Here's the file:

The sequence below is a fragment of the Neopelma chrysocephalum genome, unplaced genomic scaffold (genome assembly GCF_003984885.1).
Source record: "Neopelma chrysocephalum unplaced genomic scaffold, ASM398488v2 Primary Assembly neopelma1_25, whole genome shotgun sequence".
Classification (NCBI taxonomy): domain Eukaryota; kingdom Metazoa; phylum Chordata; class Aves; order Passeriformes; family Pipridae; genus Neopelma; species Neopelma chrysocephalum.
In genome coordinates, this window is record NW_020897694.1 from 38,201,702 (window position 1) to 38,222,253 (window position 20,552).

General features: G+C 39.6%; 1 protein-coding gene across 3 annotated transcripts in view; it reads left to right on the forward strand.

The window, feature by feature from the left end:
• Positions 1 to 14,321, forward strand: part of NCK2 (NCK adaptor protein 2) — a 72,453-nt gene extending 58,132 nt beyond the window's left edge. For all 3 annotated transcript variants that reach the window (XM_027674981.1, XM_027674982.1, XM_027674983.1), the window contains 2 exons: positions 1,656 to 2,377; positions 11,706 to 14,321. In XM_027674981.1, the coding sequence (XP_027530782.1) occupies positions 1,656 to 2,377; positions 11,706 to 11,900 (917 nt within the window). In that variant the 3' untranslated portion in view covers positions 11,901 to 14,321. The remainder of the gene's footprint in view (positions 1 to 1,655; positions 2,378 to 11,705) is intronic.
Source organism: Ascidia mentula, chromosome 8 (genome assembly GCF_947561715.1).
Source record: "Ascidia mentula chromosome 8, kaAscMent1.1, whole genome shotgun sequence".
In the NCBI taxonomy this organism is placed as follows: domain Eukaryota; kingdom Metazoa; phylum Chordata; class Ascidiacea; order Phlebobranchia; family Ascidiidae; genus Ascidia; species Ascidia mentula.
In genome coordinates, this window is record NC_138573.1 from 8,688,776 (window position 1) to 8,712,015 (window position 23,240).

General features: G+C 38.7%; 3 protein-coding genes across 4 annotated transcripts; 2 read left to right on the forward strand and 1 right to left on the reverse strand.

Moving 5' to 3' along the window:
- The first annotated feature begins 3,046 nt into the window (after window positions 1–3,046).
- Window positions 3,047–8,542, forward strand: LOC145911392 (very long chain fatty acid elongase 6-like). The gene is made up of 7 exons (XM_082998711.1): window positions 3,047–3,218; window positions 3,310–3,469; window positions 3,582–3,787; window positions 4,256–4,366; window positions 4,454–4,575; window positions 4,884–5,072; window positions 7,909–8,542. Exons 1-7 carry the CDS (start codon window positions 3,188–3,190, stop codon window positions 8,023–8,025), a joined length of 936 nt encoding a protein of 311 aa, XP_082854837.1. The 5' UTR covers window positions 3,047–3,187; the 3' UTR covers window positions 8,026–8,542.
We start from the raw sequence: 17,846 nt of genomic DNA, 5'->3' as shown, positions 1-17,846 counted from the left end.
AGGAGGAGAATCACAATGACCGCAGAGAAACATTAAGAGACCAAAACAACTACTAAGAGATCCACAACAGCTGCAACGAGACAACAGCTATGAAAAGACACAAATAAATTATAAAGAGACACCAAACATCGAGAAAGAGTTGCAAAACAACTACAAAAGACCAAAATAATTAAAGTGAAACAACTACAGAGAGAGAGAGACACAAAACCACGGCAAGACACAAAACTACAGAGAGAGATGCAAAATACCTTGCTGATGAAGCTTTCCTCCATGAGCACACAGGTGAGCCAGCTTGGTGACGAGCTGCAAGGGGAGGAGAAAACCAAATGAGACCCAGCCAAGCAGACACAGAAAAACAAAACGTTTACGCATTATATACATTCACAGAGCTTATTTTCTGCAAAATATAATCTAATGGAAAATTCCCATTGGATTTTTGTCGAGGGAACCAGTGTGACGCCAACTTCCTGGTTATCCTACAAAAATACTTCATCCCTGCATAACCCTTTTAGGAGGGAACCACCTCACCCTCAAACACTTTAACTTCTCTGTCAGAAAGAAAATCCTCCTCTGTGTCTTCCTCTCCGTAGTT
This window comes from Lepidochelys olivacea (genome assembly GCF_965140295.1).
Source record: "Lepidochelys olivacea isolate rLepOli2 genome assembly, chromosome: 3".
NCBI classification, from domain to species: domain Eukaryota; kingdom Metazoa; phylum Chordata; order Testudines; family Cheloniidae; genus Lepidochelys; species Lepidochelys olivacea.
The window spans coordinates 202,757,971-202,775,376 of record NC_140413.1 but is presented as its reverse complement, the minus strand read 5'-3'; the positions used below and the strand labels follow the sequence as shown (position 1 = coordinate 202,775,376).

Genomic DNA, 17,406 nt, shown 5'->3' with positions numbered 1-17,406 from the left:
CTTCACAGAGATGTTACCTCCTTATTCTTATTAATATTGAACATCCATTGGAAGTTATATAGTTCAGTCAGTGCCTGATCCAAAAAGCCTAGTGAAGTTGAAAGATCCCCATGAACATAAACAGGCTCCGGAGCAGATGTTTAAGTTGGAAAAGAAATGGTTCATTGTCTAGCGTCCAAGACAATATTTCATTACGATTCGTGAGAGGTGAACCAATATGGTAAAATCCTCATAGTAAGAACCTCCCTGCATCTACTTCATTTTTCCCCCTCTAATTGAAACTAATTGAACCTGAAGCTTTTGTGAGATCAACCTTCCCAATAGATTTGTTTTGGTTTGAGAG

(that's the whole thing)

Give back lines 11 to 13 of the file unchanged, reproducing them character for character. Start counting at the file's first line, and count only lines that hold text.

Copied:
In genome coordinates, this window is record NC_138573.1 from 8,688,776 (window position 1) to 8,712,015 (window position 23,240).

General features: G+C 38.7%; 3 protein-coding genes across 4 annotated transcripts; 2 read left to right on the forward strand and 1 right to left on the reverse strand.

Moving 5' to 3' along the window: